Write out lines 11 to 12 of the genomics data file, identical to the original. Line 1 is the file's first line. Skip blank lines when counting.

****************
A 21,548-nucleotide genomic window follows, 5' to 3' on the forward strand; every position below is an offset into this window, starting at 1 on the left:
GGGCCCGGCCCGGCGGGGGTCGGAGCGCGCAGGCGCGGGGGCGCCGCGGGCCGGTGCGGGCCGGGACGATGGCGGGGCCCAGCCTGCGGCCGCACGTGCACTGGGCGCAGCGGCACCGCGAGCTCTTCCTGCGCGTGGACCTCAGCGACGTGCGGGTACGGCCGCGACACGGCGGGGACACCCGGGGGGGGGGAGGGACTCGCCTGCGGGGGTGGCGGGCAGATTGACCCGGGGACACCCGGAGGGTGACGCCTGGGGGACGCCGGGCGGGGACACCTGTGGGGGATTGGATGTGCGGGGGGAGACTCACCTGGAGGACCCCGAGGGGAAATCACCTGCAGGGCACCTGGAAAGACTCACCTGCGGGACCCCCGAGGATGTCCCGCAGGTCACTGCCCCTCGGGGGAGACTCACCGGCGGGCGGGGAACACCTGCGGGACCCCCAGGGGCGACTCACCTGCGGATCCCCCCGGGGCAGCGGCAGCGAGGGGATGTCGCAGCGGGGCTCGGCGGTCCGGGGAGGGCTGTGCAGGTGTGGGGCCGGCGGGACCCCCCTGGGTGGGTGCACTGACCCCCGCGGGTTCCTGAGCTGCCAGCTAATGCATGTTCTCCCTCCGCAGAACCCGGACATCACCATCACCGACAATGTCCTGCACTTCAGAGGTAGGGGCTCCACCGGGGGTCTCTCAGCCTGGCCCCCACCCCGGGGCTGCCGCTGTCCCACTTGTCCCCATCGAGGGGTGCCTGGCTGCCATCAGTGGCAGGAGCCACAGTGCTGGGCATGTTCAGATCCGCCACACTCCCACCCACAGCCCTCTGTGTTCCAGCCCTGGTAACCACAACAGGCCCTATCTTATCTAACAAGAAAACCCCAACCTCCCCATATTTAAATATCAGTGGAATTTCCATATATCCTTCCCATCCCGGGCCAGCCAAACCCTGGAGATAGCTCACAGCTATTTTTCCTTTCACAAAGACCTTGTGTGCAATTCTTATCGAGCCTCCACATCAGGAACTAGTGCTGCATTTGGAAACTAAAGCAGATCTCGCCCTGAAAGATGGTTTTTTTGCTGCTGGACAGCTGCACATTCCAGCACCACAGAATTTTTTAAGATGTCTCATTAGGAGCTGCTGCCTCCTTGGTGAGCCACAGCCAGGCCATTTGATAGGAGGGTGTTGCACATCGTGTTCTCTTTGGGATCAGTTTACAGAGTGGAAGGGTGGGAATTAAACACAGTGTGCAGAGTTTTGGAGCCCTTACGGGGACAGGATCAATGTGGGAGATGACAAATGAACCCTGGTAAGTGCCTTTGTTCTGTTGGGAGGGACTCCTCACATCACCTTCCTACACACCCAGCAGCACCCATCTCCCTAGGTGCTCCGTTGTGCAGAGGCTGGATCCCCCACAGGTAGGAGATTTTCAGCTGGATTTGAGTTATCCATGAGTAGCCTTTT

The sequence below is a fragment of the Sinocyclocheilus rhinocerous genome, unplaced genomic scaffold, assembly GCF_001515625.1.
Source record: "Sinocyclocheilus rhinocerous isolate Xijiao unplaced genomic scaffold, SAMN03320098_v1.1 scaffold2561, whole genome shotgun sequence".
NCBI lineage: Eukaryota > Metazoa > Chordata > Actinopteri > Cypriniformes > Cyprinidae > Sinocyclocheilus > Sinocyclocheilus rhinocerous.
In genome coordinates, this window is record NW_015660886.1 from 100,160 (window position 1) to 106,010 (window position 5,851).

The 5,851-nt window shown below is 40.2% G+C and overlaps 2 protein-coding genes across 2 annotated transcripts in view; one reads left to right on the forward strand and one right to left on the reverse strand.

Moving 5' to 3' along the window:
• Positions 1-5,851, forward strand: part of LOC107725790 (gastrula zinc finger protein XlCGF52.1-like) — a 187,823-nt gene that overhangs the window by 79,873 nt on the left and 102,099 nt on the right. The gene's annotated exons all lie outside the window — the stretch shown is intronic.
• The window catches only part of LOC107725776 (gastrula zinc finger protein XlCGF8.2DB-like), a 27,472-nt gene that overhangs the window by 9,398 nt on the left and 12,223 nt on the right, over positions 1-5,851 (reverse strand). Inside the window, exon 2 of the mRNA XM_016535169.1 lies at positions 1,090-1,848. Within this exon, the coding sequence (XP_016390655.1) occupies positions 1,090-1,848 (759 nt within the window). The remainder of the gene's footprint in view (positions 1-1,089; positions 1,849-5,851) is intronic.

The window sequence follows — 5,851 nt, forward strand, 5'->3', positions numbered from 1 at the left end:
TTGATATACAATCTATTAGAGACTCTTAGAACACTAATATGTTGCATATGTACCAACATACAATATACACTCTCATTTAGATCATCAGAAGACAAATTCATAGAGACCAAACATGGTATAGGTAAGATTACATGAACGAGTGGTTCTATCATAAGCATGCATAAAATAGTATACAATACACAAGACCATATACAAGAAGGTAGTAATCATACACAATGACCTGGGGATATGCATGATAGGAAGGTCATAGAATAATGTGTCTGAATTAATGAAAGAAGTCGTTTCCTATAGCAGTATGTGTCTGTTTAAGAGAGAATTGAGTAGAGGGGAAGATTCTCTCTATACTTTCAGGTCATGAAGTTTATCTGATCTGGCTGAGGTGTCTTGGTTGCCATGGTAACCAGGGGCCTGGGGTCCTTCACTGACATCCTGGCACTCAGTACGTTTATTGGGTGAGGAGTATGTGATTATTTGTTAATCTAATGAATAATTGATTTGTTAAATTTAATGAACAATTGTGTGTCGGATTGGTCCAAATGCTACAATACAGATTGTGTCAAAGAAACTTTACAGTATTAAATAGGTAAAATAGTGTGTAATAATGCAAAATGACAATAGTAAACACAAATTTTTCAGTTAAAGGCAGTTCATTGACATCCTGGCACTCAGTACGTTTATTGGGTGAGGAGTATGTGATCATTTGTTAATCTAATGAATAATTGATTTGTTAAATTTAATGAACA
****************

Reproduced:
The window sequence follows — 5,851 nt, forward strand, 5'->3', positions numbered from 1 at the left end:
TTGATATACAATCTATTAGAGACTCTTAGAACACTAATATGTTGCATATGTACCAACATACAATATACACTCTCATTTAGATCATCAGAAGACAAATTCATAGAGACCAAACATGGTATAGGTAAGATTACATGAACGAGTGGTTCTATCATAAGCATGCATAAAATAGTATACAATACACAAGACCATATACAAGAAGGTAGTAATCATACACAATGACCTGGGGATATGCATGATAGGAAGGTCATAGAATAATGTGTCTGAATTAATGAAAGAAGTCGTTTCCTATAGCAGTATGTGTCTGTTTAAGAGAGAATTGAGTAGAGGGGAAGATTCTCTCTATACTTTCAGGTCATGAAGTTTATCTGATCTGGCTGAGGTGTCTTGGTTGCCATGGTAACCAGGGGCCTGGGGTCCTTCACTGACATCCTGGCACTCAGTACGTTTATTGGGTGAGGAGTATGTGATTATTTGTTAATCTAATGAATAATTGATTTGTTAAATTTAATGAACAATTGTGTGTCGGATTGGTCCAAATGCTACAATACAGATTGTGTCAAAGAAACTTTACAGTATTAAATAGGTAAAATAGTGTGTAATAATGCAAAATGACAATAGTAAACACAAATTTTTCAGTTAAAGGCAGTTCATTGACATCCTGGCACTCAGTACGTTTATTGGGTGAGGAGTATGTGATCATTTGTTAATCTAATGAATAATTGATTTGTTAAATTTAATGAACA